SOC 3050: Mass Media and Society
An examination of the social, political, and economic contexts in which American mass media have developed and operate today.  Topics include: concentration of media ownership and control; the effects of political economy, ideology, and organizational structure on news management; the media's role in movements for social change in the U.S. and Third World; personal and political con-sequences of media practice; alternatives to the current structure of the media. 

SOC 3073: Women and the Law
The legal treatment of women from a sociological perspective.  Topics include: the exclusion of women from critical public roles like owning property, voting and jury duty; workplace discrimination including sexual harassment; the role of women in the military; abuse and violence; and family issues.

SOC 3081: Education and Society
Many view education as the major vehicle for upward mobility.  Others understand that education is a means of creating and perpetuating social inequality.  This course will address the debate in light of the history of education in the U.S. and in light of the relationship of education to other social institutions in our country, with special consideration given to the correlation between the educational system and adult achievement, taking into consideration class, race, and gender. 

SOC 3083: Animals and Society
This seminar explores the social relationships between humans and animals. We will investigate animals in social institutions such as the family, science, agriculture, entertainment, health, and education as well as the intersection of animals, culture and identity in terms of race and gender. We will also examine the efforts of social movements for animal protections and rights.  

SOC 3085: Science, Technology and Society
The social construction of science and technology.  Topics include: entrepreneurial science; the demise of the independent inventor and the rise of corporate sponsorship; the role of the new information technologies in the transformation of communications; the impact of technology on work and career; technology and culture; and science, technology, and social control. 

SOC 3088: Images of Women in American Popular Culture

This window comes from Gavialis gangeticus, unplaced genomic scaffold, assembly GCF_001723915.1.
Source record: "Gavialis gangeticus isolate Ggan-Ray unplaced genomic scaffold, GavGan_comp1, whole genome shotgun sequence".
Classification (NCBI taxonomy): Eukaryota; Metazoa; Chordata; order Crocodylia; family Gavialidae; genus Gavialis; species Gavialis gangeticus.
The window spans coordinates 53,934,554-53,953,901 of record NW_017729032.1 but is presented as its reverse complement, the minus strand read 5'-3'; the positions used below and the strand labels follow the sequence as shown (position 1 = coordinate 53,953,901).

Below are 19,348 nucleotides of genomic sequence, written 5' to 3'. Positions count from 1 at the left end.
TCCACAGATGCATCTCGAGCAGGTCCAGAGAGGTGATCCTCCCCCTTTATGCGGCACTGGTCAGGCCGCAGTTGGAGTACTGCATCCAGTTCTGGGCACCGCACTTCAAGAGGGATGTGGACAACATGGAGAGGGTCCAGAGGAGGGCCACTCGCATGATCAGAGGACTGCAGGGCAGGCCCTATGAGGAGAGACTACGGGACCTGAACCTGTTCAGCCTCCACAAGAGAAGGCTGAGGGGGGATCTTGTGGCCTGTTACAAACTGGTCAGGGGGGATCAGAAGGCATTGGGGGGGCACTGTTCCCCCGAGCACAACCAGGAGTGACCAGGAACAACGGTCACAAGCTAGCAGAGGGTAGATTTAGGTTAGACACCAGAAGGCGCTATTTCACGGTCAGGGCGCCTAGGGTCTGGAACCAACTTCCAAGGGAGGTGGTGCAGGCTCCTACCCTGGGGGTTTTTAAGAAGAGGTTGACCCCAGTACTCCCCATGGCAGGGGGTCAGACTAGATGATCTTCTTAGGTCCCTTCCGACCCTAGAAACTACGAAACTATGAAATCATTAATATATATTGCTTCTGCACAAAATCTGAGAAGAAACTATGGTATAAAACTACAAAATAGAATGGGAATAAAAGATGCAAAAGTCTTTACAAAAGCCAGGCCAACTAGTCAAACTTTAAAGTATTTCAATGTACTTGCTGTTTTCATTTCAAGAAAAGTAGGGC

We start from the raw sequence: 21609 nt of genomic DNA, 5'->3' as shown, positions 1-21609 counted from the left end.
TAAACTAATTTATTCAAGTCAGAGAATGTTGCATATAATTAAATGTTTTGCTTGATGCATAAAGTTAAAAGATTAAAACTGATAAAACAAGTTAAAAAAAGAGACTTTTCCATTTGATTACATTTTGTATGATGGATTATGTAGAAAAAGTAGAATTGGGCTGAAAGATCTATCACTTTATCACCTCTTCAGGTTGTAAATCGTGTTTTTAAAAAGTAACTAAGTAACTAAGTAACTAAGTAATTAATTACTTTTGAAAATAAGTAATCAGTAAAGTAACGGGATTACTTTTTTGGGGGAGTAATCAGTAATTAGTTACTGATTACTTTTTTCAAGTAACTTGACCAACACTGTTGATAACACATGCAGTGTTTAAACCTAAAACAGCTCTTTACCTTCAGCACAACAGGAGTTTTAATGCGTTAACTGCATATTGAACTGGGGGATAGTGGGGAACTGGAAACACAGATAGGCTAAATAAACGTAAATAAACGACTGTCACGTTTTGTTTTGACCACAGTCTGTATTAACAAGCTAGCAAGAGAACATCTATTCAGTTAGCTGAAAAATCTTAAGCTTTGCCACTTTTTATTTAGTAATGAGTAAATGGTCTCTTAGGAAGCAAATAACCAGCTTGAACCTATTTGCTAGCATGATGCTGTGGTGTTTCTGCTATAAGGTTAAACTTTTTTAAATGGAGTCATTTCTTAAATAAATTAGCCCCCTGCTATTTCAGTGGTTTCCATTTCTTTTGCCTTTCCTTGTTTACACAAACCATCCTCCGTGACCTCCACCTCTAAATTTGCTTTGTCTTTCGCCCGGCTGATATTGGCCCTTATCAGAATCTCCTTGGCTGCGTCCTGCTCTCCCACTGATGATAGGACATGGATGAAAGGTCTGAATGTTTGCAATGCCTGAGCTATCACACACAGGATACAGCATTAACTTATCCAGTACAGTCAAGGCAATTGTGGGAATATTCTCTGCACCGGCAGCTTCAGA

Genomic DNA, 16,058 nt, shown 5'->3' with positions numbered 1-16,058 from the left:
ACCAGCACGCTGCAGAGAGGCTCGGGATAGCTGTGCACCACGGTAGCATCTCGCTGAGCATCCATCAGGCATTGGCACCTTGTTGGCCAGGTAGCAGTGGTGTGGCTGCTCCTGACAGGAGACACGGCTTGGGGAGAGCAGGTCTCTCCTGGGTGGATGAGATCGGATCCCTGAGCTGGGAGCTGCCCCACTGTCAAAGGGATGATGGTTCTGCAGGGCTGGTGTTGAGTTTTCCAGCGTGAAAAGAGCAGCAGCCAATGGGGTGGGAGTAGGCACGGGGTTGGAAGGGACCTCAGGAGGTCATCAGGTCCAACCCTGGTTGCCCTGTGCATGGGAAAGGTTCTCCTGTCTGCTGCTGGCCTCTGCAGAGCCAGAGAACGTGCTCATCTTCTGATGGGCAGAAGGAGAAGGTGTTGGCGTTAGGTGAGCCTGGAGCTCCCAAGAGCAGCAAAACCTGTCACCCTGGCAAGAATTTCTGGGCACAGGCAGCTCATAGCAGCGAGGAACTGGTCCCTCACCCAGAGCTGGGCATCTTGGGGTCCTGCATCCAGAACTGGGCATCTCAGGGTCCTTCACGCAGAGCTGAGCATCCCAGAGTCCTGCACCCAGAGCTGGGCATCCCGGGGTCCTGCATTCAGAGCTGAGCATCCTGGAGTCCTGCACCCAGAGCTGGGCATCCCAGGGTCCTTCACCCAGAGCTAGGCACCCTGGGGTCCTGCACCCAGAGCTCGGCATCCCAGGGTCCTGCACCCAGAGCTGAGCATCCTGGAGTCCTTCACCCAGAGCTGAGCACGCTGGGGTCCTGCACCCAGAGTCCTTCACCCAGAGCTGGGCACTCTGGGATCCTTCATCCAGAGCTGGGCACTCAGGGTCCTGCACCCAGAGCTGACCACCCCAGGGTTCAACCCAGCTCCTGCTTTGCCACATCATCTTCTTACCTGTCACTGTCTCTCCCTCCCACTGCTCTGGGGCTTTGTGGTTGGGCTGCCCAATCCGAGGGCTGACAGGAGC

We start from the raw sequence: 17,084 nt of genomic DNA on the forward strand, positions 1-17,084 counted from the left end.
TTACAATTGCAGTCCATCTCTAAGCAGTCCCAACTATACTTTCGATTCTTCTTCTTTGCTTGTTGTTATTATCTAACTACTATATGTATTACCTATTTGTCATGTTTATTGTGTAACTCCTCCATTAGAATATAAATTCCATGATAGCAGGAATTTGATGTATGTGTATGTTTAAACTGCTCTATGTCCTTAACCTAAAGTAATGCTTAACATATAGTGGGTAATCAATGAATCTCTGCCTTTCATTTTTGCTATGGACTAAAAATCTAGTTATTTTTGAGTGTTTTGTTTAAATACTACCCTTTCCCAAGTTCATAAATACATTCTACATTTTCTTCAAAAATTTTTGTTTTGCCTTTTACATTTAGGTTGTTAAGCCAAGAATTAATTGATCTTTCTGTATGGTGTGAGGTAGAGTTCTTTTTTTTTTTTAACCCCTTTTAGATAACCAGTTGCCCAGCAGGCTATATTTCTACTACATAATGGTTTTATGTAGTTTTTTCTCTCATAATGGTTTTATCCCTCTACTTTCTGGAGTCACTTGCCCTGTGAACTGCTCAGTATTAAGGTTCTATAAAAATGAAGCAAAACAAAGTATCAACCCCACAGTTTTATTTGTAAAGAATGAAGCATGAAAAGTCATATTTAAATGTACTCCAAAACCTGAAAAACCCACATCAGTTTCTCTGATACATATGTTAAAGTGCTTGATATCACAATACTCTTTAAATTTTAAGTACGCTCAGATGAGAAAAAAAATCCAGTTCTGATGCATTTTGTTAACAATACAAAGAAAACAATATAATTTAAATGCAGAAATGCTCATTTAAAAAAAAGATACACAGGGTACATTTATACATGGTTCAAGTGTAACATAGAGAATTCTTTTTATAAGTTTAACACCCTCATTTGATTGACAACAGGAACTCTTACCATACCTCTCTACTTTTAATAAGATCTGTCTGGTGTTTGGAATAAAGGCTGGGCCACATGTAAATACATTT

An exploration of how images of women in popular culture both perpetuate stereotypes and, at the same time, create new images which maintain deceptive distinctions.  This course will look at women in the workplace, in the media and in the arts, using both traditional and non-traditional approaches. 

SOC 3091: Advanced Research Seminar
Students will execute, in consultation and supervision with department faculty, a completed research project in an area of student interest.  The student's research proposal must be approved before the student enrolls in this course.  During the course, students may work in conjunction with ongoing faculty research or in off-campus projects, depending on available opportunities. 

SOC 3186 Indigenous Peoples
This course will introduce students to the study of indigenous peoples in a global context. We will address how colonialism, globalization, and development impact the contemporary struggles for indigenous nations and peoples. These struggles include the fight for collective rights, autonomy, and territory. Among the themes explored are: definitions of indigenous identity, indigenous ways of knowing, indigenous sovereignty and self-determination, indigenous rights, and indigenous movements.

SOC 4020 Topics in Social Action
This course is a one-credit seminar offered in conjunction with the Connie Hogarth Center for Social Action’s lecture series. This series invites activists engaged in various issues to campus to broaden perspectives and deepen understandings of the problems we face and the ways people and communities are working to bring about positive social change. Students are expected to attend the lecture series and write reflections on the information shared during the series. This class is offered only on a pass/fail basis.

WST 1040: Women and Society: An Introduction to Women's Studies
This course is required for Women's Studies minors. It is an inter-disciplinary course that examines the competing explanations for women's subordination and the institutionalization of gender expectations.